Science TM on ETR: “Biology and engineering integrated at staggering level”
“Designing a device to achieve such precision and maintain it over a lifetime requires integration of biology and engineering at a staggering level.” This is how Associate Professor Christopher M. Jewell commented on research on a synthetic pulmonary valve enabling ETR, including Xeltis’ contribution, in Science – Translational Medicine.
“The valves maintained good cardiac function, and, importantly, became increasingly tissue-like when implanted as replacement pulmonary valves,” he added. “Entirely synthetic valves do not require cells or biological matrices but lead to the formation of adaptable, living tissue as the polymer degrades. Effectively translating this idea to the clinic might just keep your heart from skipping a beat.”
Science – Translational Medicine selected a paper just published in Biomaterials as its latest issue’s Editor’s Choice: ‘50 shades of red’. The study included results from a 12-month preclinical study on a bioabsorbable pulmonary valve, conducted by a joint research team including Xeltis.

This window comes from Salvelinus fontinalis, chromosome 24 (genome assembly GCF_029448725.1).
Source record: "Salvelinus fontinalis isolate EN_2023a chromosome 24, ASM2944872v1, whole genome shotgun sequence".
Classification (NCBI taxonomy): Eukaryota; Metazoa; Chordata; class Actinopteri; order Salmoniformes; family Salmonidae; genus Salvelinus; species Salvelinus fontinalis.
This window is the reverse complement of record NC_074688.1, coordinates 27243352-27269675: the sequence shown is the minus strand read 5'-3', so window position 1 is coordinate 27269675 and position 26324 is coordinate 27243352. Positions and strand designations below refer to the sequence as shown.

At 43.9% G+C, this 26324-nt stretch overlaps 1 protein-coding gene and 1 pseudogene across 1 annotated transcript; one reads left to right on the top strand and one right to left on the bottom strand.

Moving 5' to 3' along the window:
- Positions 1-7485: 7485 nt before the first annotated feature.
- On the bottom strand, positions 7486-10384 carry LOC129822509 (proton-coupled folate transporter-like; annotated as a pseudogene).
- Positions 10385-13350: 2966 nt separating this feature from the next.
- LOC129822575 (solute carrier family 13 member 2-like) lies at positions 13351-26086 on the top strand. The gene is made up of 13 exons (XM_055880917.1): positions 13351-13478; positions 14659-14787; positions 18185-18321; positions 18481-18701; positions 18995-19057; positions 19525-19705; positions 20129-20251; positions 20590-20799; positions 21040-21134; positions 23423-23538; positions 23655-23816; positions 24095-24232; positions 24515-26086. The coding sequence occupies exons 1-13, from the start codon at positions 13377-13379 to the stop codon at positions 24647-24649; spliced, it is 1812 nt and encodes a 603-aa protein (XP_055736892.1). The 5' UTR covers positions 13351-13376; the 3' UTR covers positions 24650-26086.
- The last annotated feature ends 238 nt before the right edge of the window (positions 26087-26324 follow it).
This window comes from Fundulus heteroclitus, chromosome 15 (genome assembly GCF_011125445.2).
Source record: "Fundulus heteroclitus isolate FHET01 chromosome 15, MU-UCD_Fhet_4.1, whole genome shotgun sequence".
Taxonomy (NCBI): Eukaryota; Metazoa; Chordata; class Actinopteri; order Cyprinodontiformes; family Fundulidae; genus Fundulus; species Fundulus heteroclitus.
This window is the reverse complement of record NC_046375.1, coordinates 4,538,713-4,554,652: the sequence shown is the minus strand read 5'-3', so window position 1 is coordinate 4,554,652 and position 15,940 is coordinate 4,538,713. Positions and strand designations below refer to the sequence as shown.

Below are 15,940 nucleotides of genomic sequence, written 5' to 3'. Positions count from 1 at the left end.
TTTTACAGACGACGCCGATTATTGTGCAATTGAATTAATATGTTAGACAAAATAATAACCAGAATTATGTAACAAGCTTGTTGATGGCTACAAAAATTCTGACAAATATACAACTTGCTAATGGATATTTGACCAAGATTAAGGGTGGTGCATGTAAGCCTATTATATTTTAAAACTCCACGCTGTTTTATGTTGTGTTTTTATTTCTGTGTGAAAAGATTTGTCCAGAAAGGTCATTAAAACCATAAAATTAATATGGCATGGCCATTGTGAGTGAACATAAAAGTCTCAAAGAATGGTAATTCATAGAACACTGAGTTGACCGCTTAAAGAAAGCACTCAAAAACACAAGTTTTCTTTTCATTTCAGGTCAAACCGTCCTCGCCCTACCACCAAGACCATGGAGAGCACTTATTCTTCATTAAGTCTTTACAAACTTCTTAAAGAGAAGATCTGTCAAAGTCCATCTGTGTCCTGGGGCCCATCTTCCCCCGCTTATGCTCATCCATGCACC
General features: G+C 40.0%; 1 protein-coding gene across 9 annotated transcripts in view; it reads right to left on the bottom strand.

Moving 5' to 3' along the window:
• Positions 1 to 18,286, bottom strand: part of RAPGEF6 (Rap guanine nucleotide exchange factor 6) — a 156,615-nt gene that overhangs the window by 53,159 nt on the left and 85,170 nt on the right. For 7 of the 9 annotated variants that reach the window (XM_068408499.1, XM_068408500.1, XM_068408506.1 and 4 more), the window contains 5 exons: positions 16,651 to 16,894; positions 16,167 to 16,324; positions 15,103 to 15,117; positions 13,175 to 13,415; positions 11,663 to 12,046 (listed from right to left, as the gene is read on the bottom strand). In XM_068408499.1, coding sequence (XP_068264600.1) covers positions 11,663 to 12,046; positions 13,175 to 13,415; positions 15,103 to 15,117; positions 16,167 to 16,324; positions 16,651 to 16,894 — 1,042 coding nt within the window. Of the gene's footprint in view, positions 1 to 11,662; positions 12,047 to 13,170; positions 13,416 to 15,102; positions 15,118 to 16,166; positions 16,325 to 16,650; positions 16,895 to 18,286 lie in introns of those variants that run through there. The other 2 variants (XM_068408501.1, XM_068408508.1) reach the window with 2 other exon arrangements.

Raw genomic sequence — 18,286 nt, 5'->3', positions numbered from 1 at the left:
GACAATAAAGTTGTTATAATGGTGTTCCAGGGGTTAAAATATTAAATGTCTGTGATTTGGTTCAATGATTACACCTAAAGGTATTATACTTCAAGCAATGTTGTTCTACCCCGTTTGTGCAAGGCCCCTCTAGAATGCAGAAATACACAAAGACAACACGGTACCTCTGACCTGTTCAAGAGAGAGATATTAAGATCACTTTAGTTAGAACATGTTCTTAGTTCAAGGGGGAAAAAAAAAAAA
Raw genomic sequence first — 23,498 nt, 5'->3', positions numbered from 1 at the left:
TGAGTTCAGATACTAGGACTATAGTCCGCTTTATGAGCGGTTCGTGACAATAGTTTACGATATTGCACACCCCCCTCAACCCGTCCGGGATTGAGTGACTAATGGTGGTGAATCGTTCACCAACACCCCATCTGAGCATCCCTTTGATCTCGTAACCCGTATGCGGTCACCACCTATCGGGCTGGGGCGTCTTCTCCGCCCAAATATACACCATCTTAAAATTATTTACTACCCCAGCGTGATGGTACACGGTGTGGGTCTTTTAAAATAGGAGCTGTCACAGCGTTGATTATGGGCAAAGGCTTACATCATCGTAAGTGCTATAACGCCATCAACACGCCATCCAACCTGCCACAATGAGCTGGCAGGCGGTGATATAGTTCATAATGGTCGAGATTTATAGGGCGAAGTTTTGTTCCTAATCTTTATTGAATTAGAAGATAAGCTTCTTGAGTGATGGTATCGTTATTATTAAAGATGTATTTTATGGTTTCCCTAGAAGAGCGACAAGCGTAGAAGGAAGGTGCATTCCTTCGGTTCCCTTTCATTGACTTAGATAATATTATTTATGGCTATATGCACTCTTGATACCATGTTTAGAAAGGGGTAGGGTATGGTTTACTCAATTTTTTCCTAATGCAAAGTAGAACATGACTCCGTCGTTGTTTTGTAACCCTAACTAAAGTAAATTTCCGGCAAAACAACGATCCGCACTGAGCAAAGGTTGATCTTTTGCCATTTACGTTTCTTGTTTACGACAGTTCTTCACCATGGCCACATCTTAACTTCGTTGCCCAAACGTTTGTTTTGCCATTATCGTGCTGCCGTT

“Independent research has demonstrated the success of the ETR approach in vivo. Our pulmonary valve is now in clinical trials, getting us even closer to the future of heart valve replacement,” said Xeltis CTO and study co-author, Martijn Cox. “The article is a significant recognition for our cutting-edge technology and the potential of ETR.”
Click here to access the editorial.